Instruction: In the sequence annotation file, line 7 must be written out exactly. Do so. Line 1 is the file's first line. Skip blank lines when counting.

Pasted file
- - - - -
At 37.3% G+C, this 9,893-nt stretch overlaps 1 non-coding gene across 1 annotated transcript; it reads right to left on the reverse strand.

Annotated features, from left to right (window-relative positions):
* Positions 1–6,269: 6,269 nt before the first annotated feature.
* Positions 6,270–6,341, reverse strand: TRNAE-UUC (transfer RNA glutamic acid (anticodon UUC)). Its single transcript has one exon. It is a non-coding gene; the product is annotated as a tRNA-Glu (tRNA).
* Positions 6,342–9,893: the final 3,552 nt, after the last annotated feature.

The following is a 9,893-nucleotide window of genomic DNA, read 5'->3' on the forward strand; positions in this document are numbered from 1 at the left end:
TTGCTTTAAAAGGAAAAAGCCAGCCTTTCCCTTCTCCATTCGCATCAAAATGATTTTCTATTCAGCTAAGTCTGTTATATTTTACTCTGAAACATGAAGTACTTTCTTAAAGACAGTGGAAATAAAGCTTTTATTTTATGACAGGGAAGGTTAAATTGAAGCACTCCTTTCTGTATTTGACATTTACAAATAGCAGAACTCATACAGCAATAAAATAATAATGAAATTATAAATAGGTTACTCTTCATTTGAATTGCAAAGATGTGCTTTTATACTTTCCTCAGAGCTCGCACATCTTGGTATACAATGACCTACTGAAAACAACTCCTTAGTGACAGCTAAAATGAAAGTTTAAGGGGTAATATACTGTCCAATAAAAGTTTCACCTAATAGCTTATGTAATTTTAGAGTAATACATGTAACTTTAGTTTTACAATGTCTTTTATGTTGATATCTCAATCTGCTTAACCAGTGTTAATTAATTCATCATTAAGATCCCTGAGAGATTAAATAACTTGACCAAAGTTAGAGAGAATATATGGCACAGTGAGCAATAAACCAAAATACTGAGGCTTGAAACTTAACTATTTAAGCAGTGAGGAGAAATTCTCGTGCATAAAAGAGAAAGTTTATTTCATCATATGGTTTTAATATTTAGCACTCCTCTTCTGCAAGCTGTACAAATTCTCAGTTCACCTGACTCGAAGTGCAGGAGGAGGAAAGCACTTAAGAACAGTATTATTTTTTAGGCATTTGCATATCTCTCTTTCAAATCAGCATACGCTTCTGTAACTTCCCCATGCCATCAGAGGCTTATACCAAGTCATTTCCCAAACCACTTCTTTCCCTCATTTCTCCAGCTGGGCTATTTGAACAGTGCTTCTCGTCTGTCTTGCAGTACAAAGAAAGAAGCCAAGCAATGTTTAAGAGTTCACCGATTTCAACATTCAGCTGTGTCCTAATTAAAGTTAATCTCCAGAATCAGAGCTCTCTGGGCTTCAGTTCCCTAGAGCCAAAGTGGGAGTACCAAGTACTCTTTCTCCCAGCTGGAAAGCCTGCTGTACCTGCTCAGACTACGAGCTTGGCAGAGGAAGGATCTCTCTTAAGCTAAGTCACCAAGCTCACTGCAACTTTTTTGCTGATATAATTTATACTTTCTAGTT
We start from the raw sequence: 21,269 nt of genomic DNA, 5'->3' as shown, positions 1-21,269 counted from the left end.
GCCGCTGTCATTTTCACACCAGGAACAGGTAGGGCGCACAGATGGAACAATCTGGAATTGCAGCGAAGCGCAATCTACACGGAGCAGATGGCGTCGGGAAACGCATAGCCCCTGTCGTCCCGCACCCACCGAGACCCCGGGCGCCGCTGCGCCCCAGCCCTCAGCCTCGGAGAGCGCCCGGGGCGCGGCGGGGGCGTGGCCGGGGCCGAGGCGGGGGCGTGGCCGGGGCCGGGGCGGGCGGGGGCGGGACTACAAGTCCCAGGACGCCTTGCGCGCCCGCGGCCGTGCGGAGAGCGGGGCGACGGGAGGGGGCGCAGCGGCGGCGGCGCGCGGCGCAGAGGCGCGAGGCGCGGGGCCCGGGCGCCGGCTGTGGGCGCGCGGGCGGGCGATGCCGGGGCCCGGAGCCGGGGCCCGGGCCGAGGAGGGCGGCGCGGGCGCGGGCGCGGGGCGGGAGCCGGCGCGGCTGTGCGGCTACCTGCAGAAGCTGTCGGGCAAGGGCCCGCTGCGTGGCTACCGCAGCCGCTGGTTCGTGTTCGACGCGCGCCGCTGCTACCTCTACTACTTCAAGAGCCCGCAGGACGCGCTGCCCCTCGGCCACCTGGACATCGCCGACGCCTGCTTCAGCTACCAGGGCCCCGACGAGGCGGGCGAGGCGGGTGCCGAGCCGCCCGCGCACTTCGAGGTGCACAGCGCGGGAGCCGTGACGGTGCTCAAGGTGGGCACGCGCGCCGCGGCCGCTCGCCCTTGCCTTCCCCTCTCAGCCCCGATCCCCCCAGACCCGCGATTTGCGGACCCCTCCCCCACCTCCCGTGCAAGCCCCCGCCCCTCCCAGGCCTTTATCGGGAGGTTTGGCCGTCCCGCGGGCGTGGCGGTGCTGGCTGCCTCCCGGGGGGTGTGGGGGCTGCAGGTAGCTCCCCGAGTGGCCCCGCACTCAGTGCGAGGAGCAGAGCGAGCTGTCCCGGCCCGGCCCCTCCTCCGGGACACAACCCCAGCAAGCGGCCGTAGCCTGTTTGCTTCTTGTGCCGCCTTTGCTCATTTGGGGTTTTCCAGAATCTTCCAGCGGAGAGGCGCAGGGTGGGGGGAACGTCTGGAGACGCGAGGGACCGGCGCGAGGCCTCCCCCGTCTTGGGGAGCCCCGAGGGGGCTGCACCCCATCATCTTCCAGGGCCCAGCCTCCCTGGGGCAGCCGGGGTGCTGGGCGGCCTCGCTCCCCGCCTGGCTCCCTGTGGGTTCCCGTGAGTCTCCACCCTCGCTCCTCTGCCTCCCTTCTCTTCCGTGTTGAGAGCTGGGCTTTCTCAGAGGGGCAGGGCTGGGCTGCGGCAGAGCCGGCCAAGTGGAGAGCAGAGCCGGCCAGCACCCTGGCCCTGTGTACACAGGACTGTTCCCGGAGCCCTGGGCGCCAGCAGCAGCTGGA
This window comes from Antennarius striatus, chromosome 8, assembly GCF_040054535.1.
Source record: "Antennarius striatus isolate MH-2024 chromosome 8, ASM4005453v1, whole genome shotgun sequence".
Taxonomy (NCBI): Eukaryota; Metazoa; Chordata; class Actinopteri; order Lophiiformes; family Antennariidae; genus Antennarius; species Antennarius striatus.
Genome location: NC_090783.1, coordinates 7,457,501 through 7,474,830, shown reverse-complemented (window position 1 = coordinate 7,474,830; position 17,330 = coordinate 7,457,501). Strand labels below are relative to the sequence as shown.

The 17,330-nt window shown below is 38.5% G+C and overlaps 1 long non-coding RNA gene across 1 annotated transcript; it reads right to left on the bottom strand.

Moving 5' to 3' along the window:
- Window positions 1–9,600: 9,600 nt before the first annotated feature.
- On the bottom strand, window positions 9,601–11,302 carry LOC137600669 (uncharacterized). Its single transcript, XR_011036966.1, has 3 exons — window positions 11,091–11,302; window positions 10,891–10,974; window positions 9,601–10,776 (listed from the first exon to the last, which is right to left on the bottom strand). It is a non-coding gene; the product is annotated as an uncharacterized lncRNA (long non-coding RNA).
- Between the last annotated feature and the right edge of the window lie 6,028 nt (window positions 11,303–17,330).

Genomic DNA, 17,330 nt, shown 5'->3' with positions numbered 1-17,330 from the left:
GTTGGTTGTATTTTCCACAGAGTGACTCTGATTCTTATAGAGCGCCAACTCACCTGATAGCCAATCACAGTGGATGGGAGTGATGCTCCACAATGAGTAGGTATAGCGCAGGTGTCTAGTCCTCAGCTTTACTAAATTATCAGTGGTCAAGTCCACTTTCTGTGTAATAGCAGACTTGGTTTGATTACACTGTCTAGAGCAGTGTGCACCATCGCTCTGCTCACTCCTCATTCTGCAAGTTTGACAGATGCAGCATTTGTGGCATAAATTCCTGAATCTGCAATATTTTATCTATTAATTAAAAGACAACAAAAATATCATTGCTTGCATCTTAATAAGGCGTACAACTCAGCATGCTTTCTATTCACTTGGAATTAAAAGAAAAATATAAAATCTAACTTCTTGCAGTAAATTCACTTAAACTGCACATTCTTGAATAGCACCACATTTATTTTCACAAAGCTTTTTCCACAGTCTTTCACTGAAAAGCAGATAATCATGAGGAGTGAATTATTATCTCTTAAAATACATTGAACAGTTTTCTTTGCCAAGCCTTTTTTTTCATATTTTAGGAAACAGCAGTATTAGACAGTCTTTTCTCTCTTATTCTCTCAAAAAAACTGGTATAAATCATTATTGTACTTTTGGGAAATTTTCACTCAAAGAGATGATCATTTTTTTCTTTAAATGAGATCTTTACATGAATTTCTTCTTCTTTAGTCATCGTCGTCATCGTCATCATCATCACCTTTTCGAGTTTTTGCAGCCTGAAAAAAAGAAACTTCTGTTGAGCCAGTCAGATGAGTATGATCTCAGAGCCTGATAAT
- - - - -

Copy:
TTGCTTTAAAAGGAAAAAGCCAGCCTTTCCCTTCTCCATTCGCATCAAAATGATTTTCTATTCAGCTAAGTCTGTTATATTTTACTCTGAAACATGAAGTACTTTCTTAAAGACAGTGGAAATAAAGCTTTTATTTTATGACAGGGAAGGTTAAATTGAAGCACTCCTTTCTGTATTTGACATTTACAAATAGCAGAACTCATACAGCAATAAAATAATAATGAAATTATAAATAGGTTACTCTTCATTTGAATTGCAAAGATGTGCTTTTATACTTTCCTCAGAGCTCGCACATCTTGGTATACAATGACCTACTGAAAACAACTCCTTAGTGACAGCTAAAATGAAAGTTTAAGGGGTAATATACTGTCCAATAAAAGTTTCACCTAATAGCTTATGTAATTTTAGAGTAATACATGTAACTTTAGTTTTACAATGTCTTTTATGTTGATATCTCAATCTGCTTAACCAGTGTTAATTAATTCATCATTAAGATCCCTGAGAGATTAAATAACTTGACCAAAGTTAGAGAGAATATATGGCACAGTGAGCAATAAACCAAAATACTGAGGCTTGAAACTTAACTATTTAAGCAGTGAGGAGAAATTCTCGTGCATAAAAGAGAAAGTTTATTTCATCATATGGTTTTAATATTTAGCACTCCTCTTCTGCAAGCTGTACAAATTCTCAGTTCACCTGACTCGAAGTGCAGGAGGAGGAAAGCACTTAAGAACAGTATTATTTTTTAGGCATTTGCATATCTCTCTTTCAAATCAGCATACGCTTCTGTAACTTCCCCATGCCATCAGAGGCTTATACCAAGTCATTTCCCAAACCACTTCTTTCCCTCATTTCTCCAGCTGGGCTATTTGAACAGTGCTTCTCGTCTGTCTTGCAGTACAAAGAAAGAAGCCAAGCAATGTTTAAGAGTTCACCGATTTCAACATTCAGCTGTGTCCTAATTAAAGTTAATCTCCAGAATCAGAGCTCTCTGGGCTTCAGTTCCCTAGAGCCAAAGTGGGAGTACCAAGTACTCTTTCTCCCAGCTGGAAAGCCTGCTGTACCTGCTCAGACTACGAGCTTGGCAGAGGAAGGATCTCTCTTAAGCTAAGTCACCAAGCTCACTGCAACTTTTTTGCTGATATAATTTATACTTTCTAGTT